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Hamish MacInnes

Hamish MacInnes, Scotland’s most celebrated mountaineer died at his home in Glencoe on the 22nd November 2020 aged 90. Over a long and remarkable career, he climbed all over the world including three expeditions to Mount Everest. From his base in Glencoe, he was a prolific writer and adviser on films. He was, too, a pioneer of mountain rescue and funder of Scotland’s Search and Rescue Dog Association. He designed the first all metal ice axe and a much improved folding aluminium stretcher, known as the MacInnes stretcher which is used the world over. An examples of his ice stretcher can be seen at the Mill on the Fleet. He was the recipient of the OBE and an honorary doctorate from a number of universities.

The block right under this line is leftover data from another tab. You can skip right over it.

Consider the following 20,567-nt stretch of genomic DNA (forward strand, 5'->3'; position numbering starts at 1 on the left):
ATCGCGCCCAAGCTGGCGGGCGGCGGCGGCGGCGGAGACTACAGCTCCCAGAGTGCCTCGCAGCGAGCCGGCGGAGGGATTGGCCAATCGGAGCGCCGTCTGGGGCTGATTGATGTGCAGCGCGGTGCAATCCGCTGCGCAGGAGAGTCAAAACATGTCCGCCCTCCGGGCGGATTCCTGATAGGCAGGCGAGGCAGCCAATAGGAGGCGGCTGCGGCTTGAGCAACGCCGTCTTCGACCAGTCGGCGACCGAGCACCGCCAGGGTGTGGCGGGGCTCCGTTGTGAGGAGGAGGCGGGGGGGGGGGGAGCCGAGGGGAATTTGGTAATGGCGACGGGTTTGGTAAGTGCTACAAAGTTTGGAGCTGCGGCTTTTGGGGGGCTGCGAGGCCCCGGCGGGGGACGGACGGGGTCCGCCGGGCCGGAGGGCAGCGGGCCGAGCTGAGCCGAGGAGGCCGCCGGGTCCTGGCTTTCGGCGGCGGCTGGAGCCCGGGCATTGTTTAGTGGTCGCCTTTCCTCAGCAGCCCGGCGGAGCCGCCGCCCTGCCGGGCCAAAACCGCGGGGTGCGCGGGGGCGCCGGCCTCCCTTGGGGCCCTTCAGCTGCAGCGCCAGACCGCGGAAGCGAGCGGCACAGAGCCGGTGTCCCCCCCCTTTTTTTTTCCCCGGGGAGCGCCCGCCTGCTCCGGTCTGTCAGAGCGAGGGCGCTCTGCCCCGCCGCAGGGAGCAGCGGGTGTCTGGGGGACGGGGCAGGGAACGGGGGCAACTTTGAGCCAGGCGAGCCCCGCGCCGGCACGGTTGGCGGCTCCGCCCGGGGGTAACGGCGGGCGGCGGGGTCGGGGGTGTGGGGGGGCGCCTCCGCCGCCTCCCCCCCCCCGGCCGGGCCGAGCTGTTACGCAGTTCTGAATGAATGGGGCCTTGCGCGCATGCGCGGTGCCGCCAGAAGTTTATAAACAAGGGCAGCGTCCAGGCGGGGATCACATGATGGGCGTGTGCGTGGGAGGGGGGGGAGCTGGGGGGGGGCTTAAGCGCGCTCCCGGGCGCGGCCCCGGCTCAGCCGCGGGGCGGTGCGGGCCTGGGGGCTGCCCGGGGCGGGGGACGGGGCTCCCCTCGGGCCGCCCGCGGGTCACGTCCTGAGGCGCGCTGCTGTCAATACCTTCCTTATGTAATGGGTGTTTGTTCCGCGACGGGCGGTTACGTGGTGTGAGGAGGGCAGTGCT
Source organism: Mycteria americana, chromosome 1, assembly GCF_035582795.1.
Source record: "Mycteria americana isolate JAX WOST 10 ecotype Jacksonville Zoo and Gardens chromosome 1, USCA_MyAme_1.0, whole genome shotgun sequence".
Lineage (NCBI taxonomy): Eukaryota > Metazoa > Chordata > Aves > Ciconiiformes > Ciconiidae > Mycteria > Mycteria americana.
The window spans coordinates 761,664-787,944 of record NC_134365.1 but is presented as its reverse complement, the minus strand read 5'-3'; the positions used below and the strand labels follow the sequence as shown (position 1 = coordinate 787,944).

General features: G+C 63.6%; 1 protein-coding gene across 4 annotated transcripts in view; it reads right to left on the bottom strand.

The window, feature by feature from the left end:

J McNeil, tailor update

Sadly the Covid pandemic has curtailed research on J McNeil but there have been interesting developments. At the time of the 1841 census, timber merchant Rodney McNeil was living in Back Street, Gatehouse with his six sons. His wife Mary Watt, daughter of Andrew Watt, had died earlier that year. Andrew Watt was a lint miller in Skyreburn but also owned number 17 High Street, Gatehouse. Rodney and Mary’s second eldest son was James, born in 1830. The McNeils owned the house which today is 21 Catherine Street. However, the house was sold in 1842 and in that year a Rodney McNeil married in the Isle of Man. It is difficult to search Isle of Man records online so we do not yet know what happened to Rodney. But what happened to his children? 

The Riverbank Park is Open

The new Gatehouse playpark is up and running after an incredible £100,000 community fundraising campaign and a major effort by many local residents. The new park at Riverbank Wynd features new all-inclusive play equipment and is already being well used and enjoyed by local children.